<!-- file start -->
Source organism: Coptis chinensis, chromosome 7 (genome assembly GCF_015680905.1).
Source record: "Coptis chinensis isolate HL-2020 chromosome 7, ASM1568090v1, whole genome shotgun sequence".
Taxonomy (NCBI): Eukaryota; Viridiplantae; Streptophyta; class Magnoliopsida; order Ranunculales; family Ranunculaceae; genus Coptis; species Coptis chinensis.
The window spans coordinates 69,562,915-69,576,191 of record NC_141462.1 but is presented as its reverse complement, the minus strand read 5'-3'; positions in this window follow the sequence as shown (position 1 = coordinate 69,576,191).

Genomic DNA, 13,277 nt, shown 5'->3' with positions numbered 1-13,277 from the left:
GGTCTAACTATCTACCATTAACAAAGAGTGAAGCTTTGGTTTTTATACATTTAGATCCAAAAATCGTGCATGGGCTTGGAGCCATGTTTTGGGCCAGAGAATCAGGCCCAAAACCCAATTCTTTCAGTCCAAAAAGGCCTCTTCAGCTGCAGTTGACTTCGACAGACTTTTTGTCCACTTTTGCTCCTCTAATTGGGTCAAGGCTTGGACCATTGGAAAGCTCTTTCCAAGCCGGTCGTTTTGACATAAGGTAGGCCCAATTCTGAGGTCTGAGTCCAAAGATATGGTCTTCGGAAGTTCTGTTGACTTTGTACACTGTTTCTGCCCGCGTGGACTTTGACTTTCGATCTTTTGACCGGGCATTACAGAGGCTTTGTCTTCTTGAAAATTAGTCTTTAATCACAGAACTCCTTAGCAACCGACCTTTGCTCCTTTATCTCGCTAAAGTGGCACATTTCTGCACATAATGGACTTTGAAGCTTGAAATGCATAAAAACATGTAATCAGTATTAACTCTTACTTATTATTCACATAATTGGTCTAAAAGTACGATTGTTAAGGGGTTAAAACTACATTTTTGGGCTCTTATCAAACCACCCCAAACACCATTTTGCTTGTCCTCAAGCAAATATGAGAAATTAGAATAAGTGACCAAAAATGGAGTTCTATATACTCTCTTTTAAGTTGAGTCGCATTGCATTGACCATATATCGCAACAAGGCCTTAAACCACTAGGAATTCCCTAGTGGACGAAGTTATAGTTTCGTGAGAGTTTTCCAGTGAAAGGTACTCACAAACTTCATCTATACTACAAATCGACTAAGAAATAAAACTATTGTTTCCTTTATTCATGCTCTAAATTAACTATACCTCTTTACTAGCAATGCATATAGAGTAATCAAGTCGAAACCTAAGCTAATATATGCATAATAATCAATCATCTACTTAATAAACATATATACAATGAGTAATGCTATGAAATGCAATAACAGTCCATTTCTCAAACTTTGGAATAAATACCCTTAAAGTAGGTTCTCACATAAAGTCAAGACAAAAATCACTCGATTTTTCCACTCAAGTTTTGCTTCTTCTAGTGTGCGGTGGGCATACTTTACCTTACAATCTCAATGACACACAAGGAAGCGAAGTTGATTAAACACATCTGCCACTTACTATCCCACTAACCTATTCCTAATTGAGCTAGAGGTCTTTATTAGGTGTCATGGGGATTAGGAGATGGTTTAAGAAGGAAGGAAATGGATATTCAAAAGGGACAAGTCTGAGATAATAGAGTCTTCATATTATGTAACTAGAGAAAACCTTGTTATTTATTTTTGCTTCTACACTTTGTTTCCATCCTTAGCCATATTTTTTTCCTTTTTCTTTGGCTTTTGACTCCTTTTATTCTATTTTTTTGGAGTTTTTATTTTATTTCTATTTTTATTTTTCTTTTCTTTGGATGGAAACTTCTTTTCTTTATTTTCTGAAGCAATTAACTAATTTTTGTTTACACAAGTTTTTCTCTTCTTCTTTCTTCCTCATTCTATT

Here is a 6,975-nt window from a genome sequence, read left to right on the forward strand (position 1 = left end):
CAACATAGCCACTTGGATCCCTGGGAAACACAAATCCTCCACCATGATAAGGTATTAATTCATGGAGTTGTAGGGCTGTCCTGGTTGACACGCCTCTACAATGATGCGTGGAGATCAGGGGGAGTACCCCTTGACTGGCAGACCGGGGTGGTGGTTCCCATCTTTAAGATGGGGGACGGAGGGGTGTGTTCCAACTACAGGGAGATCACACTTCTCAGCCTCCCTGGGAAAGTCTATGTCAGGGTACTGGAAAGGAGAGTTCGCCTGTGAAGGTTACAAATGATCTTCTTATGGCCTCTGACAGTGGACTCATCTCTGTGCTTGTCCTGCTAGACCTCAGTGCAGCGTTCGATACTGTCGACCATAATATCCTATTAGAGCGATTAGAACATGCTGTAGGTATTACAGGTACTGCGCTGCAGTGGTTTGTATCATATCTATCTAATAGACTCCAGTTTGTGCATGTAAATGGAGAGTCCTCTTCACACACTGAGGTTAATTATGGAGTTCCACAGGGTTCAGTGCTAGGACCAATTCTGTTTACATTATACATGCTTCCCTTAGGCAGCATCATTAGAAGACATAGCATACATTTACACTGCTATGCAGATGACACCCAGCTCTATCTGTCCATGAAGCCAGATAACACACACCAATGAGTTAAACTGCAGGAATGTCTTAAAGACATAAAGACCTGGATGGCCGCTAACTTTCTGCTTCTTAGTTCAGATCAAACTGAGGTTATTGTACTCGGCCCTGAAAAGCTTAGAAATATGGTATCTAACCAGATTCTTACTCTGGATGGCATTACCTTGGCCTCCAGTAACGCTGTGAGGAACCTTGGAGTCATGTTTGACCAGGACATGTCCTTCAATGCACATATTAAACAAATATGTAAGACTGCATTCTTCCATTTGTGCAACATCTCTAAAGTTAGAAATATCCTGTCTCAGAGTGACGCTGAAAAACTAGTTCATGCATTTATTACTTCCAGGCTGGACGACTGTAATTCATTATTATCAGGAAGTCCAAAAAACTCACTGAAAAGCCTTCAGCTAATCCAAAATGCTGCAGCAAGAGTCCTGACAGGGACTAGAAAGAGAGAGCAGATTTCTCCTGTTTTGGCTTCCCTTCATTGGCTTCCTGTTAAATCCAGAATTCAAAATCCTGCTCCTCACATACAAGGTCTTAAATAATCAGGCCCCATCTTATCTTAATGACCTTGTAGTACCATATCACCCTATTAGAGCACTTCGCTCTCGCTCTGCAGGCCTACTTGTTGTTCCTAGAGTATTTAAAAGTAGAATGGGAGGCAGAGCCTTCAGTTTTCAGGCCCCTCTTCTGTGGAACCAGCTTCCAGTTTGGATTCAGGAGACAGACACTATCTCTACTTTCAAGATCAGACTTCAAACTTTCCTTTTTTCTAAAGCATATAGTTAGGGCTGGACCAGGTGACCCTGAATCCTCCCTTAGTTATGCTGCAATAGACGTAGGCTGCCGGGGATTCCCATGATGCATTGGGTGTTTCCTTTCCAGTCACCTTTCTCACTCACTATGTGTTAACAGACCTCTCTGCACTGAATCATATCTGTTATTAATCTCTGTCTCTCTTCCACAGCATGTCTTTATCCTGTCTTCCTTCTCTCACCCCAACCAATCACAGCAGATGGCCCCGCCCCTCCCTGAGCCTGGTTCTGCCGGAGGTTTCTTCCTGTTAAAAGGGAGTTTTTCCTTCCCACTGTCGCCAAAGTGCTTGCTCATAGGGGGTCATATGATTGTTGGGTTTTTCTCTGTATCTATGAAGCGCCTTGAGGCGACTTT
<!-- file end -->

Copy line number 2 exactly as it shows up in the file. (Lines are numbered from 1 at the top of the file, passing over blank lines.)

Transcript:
Source record: "Coptis chinensis isolate HL-2020 chromosome 7, ASM1568090v1, whole genome shotgun sequence".